• Progress business models for CCUS and low carbon hydrogen at pace, with a view to finalising business models within the next two years, in line with expected financial investment decisions for projects

CCUS business models must enable the UK to compete and grow in the global economy while reducing their carbon footprint, says the Government. It adds that that it is essential that the models can stimulate future private sector investment in CCUS; de-risk delivery and successful commercial operation of CO2 infrastructure; support initial carbon capture projects as well as cost reductions; and catalyse, along with other enablers, the project pipeline and domestic supply chain.

The Government expects that newly-established CCUS Expert Groups can accelerate delivery of CCUS business models. Through these Expert Groups, launched in February, the Government intends to pool knowledge, capability, and resources to progress a decision on business models. Ongoing meetings are focussing on power CCUS, industrial capture, and CO2 transport and storage, and low carbon hydrogen.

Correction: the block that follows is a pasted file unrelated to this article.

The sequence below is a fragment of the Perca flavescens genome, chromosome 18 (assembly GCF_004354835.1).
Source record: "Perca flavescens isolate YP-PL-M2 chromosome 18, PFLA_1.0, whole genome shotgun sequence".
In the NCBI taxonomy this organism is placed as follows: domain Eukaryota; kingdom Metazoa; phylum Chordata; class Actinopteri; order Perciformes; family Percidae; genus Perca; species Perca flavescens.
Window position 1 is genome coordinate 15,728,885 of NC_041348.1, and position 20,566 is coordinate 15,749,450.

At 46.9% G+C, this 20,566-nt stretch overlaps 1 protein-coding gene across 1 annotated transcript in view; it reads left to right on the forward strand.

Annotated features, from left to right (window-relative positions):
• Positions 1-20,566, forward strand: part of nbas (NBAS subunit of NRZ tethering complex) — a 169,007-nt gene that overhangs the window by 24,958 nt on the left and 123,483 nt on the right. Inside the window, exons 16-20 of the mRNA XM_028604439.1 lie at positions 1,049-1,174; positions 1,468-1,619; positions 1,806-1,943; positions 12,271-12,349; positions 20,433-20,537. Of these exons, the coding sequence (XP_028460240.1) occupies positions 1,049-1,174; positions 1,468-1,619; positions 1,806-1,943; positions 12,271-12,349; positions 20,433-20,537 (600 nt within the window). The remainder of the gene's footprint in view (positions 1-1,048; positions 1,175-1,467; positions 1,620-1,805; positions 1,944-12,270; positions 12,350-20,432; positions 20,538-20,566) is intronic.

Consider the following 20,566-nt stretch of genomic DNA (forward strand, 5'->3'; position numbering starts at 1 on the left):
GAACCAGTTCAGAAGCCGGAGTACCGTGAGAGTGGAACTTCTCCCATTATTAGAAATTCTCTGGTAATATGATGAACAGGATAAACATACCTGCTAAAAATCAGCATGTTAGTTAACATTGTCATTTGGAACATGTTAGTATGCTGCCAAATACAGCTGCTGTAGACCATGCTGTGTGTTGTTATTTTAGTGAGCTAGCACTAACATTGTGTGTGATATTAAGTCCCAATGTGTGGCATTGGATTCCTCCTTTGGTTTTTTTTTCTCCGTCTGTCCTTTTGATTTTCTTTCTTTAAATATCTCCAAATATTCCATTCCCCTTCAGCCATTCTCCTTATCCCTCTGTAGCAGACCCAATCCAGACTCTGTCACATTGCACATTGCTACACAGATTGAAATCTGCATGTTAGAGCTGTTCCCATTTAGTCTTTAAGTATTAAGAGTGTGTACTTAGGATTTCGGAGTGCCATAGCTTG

In its 2020 spring budget, the Government announced that it was investing at least £800m to deploy CCUS in at least two UK sites across the decade. This so-called CCS Infrastructure Fund is aimed at facilitating deployment in one cluster by the mid-2020s and a second by 2030, including infrastructure to support construction of the UK’s first privately financed CCS power station by 2030.

Alongside the required business models, the Fund is expected to help provide a pathway to low carbon technologies which could support the Industrial Cluster mission, a Grand Challenge mission aiming to establish the world’s first net zero carbon industrial cluster by 2040 and at least one low-carbon cluster by 2030.

The technologies could also support achieving net zero by 2050 and economic revitalisation in most industrialised regions, helping to level up economy and enabling clean, resilient recovery from Covid-19. The Government has begun work to design the Fund, and it intends to work with industry as it progresses work to develop design and delivery of the Fund.

Industrial CCUS

Government believes that CCUS is an important technology for decarbonising industry, particularly in hard-to-abate sectors – cement, chemicals, steel and iron, and refineries. It is therefore committed to progressing CCUS in industrial clusters over the decade with support from the CCS Infrastructure Fund.

Of the models outlined in the consultation, the Government found that a Contract for Difference (CfD) model, combined with upfront grant support from the Government for early projects, received the most support.